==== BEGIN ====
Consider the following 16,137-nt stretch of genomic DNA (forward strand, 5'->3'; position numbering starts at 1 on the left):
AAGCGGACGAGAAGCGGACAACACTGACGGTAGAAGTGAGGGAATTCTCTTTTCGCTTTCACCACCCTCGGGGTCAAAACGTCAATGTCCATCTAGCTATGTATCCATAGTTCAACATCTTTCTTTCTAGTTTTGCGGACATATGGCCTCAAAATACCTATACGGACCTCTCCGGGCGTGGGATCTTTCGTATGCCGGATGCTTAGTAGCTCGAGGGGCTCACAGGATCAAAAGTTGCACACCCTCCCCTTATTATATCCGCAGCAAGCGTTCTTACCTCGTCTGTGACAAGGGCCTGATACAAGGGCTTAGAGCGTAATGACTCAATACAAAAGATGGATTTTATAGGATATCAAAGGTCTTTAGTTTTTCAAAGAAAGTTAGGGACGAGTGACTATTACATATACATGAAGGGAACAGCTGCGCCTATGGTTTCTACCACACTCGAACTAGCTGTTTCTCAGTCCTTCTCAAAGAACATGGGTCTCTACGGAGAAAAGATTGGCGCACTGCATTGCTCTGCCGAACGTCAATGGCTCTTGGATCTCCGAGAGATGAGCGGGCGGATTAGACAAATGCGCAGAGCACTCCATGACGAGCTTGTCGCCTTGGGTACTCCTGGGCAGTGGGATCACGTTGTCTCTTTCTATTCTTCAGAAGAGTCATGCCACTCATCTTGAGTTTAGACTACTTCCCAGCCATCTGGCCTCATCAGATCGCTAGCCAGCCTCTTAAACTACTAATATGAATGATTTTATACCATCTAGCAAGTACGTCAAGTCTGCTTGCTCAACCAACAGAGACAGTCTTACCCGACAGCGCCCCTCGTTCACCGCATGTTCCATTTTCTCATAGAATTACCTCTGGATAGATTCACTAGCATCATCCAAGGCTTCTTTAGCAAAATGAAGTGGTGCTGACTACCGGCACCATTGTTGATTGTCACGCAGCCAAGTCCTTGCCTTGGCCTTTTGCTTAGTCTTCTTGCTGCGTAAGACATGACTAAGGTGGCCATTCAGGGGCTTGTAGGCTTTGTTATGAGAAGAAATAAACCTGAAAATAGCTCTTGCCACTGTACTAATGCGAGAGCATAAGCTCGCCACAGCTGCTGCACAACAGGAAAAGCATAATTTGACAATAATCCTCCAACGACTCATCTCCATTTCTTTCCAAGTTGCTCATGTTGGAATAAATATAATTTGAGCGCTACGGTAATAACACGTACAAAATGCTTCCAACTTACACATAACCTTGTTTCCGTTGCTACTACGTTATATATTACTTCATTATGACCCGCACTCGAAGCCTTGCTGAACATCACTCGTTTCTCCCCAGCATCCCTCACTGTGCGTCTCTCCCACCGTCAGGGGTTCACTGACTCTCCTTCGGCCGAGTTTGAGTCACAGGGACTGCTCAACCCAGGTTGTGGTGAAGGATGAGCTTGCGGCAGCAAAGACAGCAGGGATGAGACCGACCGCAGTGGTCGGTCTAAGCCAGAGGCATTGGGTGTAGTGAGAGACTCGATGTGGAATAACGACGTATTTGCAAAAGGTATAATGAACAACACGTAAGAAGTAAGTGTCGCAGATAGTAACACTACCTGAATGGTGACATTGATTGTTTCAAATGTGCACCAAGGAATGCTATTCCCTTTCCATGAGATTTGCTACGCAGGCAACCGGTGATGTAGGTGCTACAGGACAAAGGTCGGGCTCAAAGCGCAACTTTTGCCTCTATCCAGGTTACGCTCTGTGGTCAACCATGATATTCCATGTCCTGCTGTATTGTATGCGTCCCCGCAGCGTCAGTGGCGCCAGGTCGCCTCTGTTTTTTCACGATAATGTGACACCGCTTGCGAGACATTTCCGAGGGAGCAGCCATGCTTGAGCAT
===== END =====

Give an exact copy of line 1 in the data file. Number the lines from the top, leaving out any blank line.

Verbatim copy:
Consider the following 16,137-nt stretch of genomic DNA (forward strand, 5'->3'; position numbering starts at 1 on the left):